mRNA was extracted and first strand cDNA synthesis was carried out as previously described (16). The cDNA was used as a template in PCR reactions using a 3′ CB primer (CGTTTGTCGTCGACCTCCT TCCCATTCACC) and a 5′ BV primer using the same PCR conditions previously described (17). The 5′ BV primers were as follows: BV3, GTCTCTAGAGAGAAGAAGAGCGC; BV5S1, CTCGGCCCTTTATCTTTG; BV5S2, ATAAGAATGCGGCCGCCAGGCCCTGGGTCAGGGGCC; BV8, ATAAGAATGCGGCCGCCGCTACTTTAACAACAACGTTCCG; B21S3, ATAAGAATGCGGCCGCCGCGCAGATCCTGGGAGAGGGCC. The PCR products were purified and cloned, and plasmid DNA was extracted as previously described (13). Double-stranded sequencing was performed using T7 DNA polymerase (Amersham Pharmacia Biotech, Little Chalfont, Buckinghamshire, UK).

Results And Discussion

The Chronic Asymptomatic Stage of HIV Infection Is Associated with Expansions of Specific BV Families of the CD8+ TCR Repertoire.

To determine whether the chronic asymptomatic stage of HIV infection is associated with expansions of CD8+ BV families, freshly isolated PBLs from HIV- infected individuals were analyzed using 14 human TCR BV–specific mAbs. Seven individuals were studied, all of whom had seroconverted at least 5 yr previously. In all seven patients, expansions of particular TCR BV chains were found in the CD8+ TCR repertoire. Results for three individuals are shown in Table 1. Some of the expansions were large: in patient 065, 11.21% of CD8+ T cells expressed BV22, compared with 3.1% (± 1.68 SD) in the controls. It was common to see more than one BV expansion in these patients. For example, patient 868 had significant expansions in BV13S1 and BV21S3 (Table 1). In contrast, the percentage of use of each BV chain by CD8+ T cells from 10 healthy controls analyzed fell within a narrow range (data not shown).

The CD8+ BV Expansions Are (Oligo)clonal and May Persist for At Least 2 yr.

To determine whether the restricted CD8+ BV T cell expansions persisted, the CD8+ TCR repertoires of three patients were reanalyzed two more times over a period of 2 or 3 yr. We found that all the BV expansions seen in patients 868 and 065 had persisted for 2 yr, whereas the expansion seen in patient 003 had persisted for >3 yr (data not shown). In some cases, the expression levels of the expanded CD8+ BV cells had increased or showed a transient increase. For example, the BV8 expansions of 7.65% seen in patient 003 transiently increased to 17.5% only to fall again to 7.5% over a period of 3 yr. In addition, new CD8+ BV expansions were found in all three patients: patient 868 exhibited a new expansion in BV8, patient 003 had a new expansion in BV13S1, and patient 065 had a new expansion in BV8 and BV20 (data not shown).

To determine the clonality of these persisting expansions we derived the sequences of the CDR3 regions of some of the expanded TCRs. The BV21S3 expansion of 7.44% (2.44 ± 0.43% SD in controls) in patient 868 was clonal with seven out of the eight transcripts being identical (Table 2). In patient 003, the BV8 expansion of 17.5% (4.48 ± 0.94% SD in controls) was also clonal, representing 11 out of 11 transcripts sequenced (Table 2). We derived the sequences of these TCR β chains 2 yr later. In patient 868, the original BV21S3 clonotype had been replaced by a new clonotype that had similarity to the old. The CDR3 length of this new clonotype is identical to the old clonotype. Furthermore, many of the amino acids in the CDR3 region are identical, and the BJ chain used is the same (Table 2). In patient 003, the BV8 clonotype was found to persist but at a lower frequency than first found (Table 2). Thus, (oligo)clonal CD8+ T cell expansions can persist during the chronic asymptomatic stage of HIV infection for at least 2 yr.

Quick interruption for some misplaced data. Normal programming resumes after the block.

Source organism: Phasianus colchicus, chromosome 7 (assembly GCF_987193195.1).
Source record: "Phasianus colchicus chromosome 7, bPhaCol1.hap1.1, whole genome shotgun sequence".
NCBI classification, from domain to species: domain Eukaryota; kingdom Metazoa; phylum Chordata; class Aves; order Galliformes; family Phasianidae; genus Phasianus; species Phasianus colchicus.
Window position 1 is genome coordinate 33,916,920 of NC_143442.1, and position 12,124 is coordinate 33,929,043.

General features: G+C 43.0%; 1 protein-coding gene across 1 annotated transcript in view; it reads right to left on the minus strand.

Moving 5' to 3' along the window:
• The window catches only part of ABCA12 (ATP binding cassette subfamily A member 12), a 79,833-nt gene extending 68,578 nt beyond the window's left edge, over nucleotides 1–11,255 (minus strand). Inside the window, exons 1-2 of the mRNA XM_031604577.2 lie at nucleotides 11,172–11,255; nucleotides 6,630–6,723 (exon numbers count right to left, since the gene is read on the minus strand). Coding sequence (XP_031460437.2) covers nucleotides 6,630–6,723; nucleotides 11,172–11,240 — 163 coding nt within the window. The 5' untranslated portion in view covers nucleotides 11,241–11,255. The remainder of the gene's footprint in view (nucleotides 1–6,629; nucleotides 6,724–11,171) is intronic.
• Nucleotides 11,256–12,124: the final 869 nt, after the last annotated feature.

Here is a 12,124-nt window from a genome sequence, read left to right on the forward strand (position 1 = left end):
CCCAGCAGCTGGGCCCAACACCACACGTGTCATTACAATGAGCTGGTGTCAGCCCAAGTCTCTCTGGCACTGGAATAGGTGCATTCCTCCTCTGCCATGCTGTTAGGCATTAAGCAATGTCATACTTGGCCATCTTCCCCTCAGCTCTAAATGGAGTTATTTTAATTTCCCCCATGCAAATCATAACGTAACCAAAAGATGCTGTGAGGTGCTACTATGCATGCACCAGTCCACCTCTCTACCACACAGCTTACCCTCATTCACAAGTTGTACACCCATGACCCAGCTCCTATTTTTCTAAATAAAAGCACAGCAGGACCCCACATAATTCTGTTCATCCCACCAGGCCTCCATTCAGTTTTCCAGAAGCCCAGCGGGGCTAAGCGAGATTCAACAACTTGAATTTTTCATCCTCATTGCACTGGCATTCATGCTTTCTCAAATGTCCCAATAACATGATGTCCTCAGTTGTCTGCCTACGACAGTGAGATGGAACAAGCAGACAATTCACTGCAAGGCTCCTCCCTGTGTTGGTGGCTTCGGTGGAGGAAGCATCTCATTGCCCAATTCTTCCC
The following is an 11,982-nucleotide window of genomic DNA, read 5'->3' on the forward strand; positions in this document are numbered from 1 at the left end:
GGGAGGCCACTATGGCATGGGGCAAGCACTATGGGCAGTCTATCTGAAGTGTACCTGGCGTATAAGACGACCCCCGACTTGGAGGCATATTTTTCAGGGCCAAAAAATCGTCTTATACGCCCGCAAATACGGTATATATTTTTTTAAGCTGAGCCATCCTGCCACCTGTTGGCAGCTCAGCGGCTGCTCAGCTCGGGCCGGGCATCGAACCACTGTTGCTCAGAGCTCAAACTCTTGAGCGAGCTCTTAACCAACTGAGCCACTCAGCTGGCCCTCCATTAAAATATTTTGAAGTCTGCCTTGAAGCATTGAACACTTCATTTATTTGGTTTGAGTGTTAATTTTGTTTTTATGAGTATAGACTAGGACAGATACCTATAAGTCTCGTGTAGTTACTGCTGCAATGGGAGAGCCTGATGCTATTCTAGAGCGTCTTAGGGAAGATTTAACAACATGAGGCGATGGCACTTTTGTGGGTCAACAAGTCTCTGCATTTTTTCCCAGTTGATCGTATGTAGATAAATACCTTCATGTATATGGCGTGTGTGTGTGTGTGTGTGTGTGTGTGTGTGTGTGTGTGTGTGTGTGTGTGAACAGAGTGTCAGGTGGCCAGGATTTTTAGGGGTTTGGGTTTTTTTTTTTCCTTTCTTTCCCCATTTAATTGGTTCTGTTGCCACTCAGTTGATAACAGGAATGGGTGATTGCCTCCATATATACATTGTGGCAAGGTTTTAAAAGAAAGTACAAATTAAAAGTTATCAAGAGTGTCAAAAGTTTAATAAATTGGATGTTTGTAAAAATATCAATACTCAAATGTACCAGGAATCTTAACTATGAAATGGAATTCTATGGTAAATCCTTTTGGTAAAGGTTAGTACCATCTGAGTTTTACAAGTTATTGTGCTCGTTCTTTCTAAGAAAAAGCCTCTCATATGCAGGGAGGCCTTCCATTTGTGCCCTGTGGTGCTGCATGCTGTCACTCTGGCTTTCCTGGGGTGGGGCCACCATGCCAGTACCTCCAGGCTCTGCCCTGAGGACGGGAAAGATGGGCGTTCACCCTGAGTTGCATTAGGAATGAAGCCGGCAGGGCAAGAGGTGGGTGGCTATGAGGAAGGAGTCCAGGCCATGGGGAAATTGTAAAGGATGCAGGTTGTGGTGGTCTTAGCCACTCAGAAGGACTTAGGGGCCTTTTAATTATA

The persistence of these oligoclonal CD8+ T cell expansions is most consistent with them being antigen driven, although a restricted TCR repertoire is not necessarily related to HIV pathogenesis, since oligoclonal expansions have been reported in normal individuals (17, 23). Also, BV-expanded T cells could be a result of cell division by cross-reactive antigens or through proliferation due to cytokine-mediated bystander activation (2426). However, oligoclonal expansions are much more common in HIVinfected individuals than in young, healthy controls, and recent studies using MHC–peptide tetrameric complexes have shown that the majority of expanded CD8+ T cells are antigen specific during acute EBV and lymphocytic choriomeningitis virus infection (15, 16).

The Same TCRs of Cultured CTL Lines/Clones Are Expanded In Vivo.

To determine whether these expanded BV chains seen in the CD8+ TCR repertoire were HIV specific, the BV usage of CTL lines and clones derived from these patients were analyzed.

In some cases, the dominant BV chain used by a CTL line was also expanded in the PBL. For example, in patient 003 the dominant receptor used by an A2-Gag–specific CTL line was found to be BV8, which at its highest expression level represented 17.5% of the CD8+ T cells in this patient. In patient 868, a B27-Gag–specific CTL line primarily used BV13S1 and again this was expanded in the PBL of this patient. However, in some cases the dominant BV chain used by a CTL line/clone was not expanded in the PBLs of these patients as assessed by anti–BV-specific mAbs. An A2-Gag–specific CTL clone derived from patient 868 was found to express the BV5S2 chain that represented between 3.62 and 4.18% of CD8+ T cells over the course of 2 yr in this patient and as such is not greater than three standard deviations above the mean staining of CD8+ BV5S2 T cells in control populations (3.25 ± 0.83% SD). BV5S2 was also found to be the dominant receptor of another B27-Gag–specific CTL line taken from this patient. In patient 065, the dominant BV receptor used by an A2-Pol–specific CTL line was BV3, representing between 2.24 and 3.97% of CD8+ T cells, and again this was not expanded in the PBL of this patient using the above criteria (4.33 ± 2.18% SD in controls). An A2-Gag clone derived from patient 003 was found to express the BV5S1 chain, which made up 2.63% of CD8+ T cells in this patient is also not classified as an expansion (2.98 ± 0.92% SD in controls).